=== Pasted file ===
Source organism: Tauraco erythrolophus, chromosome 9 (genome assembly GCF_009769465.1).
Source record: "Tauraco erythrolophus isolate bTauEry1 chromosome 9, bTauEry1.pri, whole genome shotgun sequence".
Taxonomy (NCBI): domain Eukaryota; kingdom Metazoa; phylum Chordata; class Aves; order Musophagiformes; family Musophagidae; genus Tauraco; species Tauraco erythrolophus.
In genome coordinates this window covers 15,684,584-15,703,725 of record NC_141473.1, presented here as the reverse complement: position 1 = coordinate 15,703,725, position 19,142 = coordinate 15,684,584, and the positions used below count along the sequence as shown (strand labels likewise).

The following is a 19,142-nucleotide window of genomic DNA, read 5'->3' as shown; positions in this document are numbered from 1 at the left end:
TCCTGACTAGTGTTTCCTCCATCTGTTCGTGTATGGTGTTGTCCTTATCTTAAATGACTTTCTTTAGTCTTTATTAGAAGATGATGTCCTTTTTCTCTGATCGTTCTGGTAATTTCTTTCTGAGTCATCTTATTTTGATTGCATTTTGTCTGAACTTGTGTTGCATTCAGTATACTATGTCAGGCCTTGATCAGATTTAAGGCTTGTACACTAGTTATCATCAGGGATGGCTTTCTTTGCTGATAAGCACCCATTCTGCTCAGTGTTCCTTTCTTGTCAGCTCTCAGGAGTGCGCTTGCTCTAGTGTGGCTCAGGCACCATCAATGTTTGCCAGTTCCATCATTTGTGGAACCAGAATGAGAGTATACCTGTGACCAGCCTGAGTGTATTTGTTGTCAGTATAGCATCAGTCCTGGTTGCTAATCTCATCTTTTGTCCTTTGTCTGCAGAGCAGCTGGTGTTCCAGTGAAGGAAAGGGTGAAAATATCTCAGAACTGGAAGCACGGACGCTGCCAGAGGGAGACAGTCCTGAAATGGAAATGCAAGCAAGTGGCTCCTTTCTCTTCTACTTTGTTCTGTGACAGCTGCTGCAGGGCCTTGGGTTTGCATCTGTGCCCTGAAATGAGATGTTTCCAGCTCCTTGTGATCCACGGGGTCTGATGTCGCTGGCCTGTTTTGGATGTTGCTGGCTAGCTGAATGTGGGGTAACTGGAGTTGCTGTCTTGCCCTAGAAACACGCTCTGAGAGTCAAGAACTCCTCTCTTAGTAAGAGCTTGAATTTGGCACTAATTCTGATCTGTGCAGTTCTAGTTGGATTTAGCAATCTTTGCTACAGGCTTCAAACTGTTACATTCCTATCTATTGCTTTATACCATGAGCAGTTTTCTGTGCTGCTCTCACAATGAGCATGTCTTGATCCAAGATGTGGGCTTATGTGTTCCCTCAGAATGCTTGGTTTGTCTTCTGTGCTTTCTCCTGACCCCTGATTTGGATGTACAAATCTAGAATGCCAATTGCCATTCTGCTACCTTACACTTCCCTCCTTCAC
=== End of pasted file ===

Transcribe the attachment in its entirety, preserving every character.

Source organism: Tauraco erythrolophus, chromosome 9 (genome assembly GCF_009769465.1).
Source record: "Tauraco erythrolophus isolate bTauEry1 chromosome 9, bTauEry1.pri, whole genome shotgun sequence".
Taxonomy (NCBI): domain Eukaryota; kingdom Metazoa; phylum Chordata; class Aves; order Musophagiformes; family Musophagidae; genus Tauraco; species Tauraco erythrolophus.
In genome coordinates this window covers 15,684,584-15,703,725 of record NC_141473.1, presented here as the reverse complement: position 1 = coordinate 15,703,725, position 19,142 = coordinate 15,684,584, and the positions used below count along the sequence as shown (strand labels likewise).

The following is a 19,142-nucleotide window of genomic DNA, read 5'->3' as shown; positions in this document are numbered from 1 at the left end:
TCCTGACTAGTGTTTCCTCCATCTGTTCGTGTATGGTGTTGTCCTTATCTTAAATGACTTTCTTTAGTCTTTATTAGAAGATGATGTCCTTTTTCTCTGATCGTTCTGGTAATTTCTTTCTGAGTCATCTTATTTTGATTGCATTTTGTCTGAACTTGTGTTGCATTCAGTATACTATGTCAGGCCTTGATCAGATTTAAGGCTTGTACACTAGTTATCATCAGGGATGGCTTTCTTTGCTGATAAGCACCCATTCTGCTCAGTGTTCCTTTCTTGTCAGCTCTCAGGAGTGCGCTTGCTCTAGTGTGGCTCAGGCACCATCAATGTTTGCCAGTTCCATCATTTGTGGAACCAGAATGAGAGTATACCTGTGACCAGCCTGAGTGTATTTGTTGTCAGTATAGCATCAGTCCTGGTTGCTAATCTCATCTTTTGTCCTTTGTCTGCAGAGCAGCTGGTGTTCCAGTGAAGGAAAGGGTGAAAATATCTCAGAACTGGAAGCACGGACGCTGCCAGAGGGAGACAGTCCTGAAATGGAAATGCAAGCAAGTGGCTCCTTTCTCTTCTACTTTGTTCTGTGACAGCTGCTGCAGGGCCTTGGGTTTGCATCTGTGCCCTGAAATGAGATGTTTCCAGCTCCTTGTGATCCACGGGGTCTGATGTCGCTGGCCTGTTTTGGATGTTGCTGGCTAGCTGAATGTGGGGTAACTGGAGTTGCTGTCTTGCCCTAGAAACACGCTCTGAGAGTCAAGAACTCCTCTCTTAGTAAGAGCTTGAATTTGGCACTAATTCTGATCTGTGCAGTTCTAGTTGGATTTAGCAATCTTTGCTACAGGCTTCAAACTGTTACATTCCTATCTATTGCTTTATACCATGAGCAGTTTTCTGTGCTGCTCTCACAATGAGCATGTCTTGATCCAAGATGTGGGCTTATGTGTTCCCTCAGAATGCTTGGTTTGTCTTCTGTGCTTTCTCCTGACCCCTGATTTGGATGTACAAATCTAGAATGCCAATTGCCATTCTGCTACCTTACACTTCCCTCCTTCAC